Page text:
« on: January 28, 2009, 02:57:47 AM »
yesterday has been the saddest day of my life, I was shocked. He died of a stroke. We've been friends for 12 years, we've been sharing thoughts and feelings, and his "non-musical" teachings are now the foundations of my life.
In the last 12 years Klaus spent a lot of time in my house, playing and listening to music, talking about Life and Mystery and Religion and Music. An immense loss.
May His Light Shine Forever

This is very sad.  I don't know much about him though- I would like to know more about his releases and ideas.

44
Everything and Nothing / Re: 12K vs. U2
« on: January 23, 2009, 01:13:59 PM »
What annoys me is when people are experimental for the sake of it.  I think music should be a reflection of yourself, the things you love, and your idiosyncrasies, while maintaining a healthy respect for the listener.

I take those who self-describe as "experimental" musicians to be ignorant of all that has gone before!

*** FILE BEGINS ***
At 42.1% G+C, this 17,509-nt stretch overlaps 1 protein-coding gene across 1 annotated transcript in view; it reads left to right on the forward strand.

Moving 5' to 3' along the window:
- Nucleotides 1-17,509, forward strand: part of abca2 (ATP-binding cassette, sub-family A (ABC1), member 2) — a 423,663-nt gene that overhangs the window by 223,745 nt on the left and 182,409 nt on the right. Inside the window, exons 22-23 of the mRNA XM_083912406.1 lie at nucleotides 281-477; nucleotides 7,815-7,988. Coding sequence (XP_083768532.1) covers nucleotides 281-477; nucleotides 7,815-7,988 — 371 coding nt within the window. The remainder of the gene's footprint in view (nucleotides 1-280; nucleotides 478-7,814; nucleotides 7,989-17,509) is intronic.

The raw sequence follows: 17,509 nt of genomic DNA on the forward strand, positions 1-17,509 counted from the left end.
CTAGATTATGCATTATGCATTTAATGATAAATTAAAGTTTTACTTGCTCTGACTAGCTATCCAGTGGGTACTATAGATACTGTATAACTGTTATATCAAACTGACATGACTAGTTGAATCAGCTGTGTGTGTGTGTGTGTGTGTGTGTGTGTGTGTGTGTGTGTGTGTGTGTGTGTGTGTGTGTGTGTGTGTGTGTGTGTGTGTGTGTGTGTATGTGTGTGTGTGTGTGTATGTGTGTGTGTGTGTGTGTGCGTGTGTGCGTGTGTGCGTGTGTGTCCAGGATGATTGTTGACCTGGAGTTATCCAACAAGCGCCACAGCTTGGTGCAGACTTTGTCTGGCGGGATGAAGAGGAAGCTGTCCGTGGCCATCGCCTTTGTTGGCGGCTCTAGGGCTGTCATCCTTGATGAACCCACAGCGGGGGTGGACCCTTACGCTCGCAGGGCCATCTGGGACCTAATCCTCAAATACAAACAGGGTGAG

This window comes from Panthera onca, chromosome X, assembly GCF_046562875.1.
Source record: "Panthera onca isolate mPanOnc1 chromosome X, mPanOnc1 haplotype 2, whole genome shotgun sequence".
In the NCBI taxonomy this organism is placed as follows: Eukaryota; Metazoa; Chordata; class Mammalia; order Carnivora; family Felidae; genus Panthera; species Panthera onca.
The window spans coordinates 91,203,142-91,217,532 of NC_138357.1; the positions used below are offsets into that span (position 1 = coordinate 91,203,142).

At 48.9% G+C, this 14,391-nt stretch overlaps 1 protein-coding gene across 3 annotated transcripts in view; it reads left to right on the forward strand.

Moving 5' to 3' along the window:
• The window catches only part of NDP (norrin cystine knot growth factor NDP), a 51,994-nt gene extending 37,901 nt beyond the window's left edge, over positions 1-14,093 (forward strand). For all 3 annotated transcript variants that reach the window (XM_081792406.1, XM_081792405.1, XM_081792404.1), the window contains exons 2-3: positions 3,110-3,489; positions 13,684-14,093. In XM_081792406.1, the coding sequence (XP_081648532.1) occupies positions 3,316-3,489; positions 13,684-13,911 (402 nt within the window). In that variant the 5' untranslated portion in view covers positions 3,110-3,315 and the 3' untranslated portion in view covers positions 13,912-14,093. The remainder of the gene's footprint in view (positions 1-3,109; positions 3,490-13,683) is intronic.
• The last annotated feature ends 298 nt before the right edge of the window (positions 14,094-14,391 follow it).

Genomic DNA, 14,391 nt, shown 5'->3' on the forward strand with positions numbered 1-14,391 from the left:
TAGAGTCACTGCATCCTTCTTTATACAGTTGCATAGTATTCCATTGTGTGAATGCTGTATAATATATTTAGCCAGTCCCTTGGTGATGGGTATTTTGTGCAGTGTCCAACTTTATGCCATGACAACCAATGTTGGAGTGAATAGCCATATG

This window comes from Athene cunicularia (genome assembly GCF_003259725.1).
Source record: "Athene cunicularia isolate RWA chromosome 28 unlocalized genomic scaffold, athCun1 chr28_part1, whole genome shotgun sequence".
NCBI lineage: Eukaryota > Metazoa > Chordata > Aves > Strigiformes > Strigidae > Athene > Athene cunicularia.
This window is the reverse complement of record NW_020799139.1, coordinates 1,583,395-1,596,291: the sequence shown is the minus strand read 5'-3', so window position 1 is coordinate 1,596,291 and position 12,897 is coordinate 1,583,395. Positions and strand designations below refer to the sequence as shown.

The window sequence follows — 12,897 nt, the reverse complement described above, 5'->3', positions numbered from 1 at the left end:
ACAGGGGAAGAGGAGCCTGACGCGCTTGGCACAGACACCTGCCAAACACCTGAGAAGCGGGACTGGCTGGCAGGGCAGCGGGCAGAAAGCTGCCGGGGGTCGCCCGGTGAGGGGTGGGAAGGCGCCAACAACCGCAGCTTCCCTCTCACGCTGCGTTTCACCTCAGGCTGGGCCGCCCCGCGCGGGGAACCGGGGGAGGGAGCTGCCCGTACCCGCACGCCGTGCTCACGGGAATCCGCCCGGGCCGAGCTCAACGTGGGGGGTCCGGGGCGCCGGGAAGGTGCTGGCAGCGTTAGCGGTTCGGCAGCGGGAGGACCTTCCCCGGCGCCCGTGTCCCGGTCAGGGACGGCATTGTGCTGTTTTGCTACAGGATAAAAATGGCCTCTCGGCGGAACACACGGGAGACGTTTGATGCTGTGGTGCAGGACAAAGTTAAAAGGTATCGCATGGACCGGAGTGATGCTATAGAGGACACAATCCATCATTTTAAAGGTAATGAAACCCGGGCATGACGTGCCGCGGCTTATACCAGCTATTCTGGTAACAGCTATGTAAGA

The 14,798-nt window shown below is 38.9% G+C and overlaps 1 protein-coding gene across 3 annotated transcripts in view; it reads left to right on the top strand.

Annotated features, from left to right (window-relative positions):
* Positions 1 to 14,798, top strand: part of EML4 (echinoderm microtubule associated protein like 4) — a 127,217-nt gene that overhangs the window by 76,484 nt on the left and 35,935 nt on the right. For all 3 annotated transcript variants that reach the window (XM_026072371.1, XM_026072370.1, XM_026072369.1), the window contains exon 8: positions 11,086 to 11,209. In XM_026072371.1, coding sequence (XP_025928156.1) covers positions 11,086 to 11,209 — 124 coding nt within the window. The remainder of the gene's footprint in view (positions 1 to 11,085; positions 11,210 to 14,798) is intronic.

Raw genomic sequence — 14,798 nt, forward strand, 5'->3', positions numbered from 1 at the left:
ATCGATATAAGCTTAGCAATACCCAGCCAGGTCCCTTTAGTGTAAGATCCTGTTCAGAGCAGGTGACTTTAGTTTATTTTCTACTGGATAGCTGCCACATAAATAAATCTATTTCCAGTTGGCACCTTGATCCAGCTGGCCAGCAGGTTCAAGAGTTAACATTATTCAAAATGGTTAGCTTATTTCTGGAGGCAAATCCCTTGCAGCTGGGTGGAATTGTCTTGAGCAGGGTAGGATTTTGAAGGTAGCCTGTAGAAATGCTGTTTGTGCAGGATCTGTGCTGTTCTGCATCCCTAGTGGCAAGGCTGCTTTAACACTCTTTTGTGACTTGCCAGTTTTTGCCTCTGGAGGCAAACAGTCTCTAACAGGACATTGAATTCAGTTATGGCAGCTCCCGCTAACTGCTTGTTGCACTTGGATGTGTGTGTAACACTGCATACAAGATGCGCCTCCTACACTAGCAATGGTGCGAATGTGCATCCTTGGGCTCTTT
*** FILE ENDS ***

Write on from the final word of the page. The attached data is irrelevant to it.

I'm outta here for 3 weeks holiday!

Enjoy your holiday! 


45
Everything and Nothing / Re: 12K vs. U2
« on: January 23, 2009, 12:03:36 PM »
Brian Eno once said something to the effect of: every album you release has about 5% originality and 95% generic-ness, and that's ok.  So U2 go to some other other sources for inspiration, great!  Now I've heard of Sugimoto!  Remember, U2 were all over Eno in 1985... so they're allowed to have some 'gallery cool'

I also happen to think that your photography rocks!  The loscil 'plume' cover has been a fave of mine for a long time.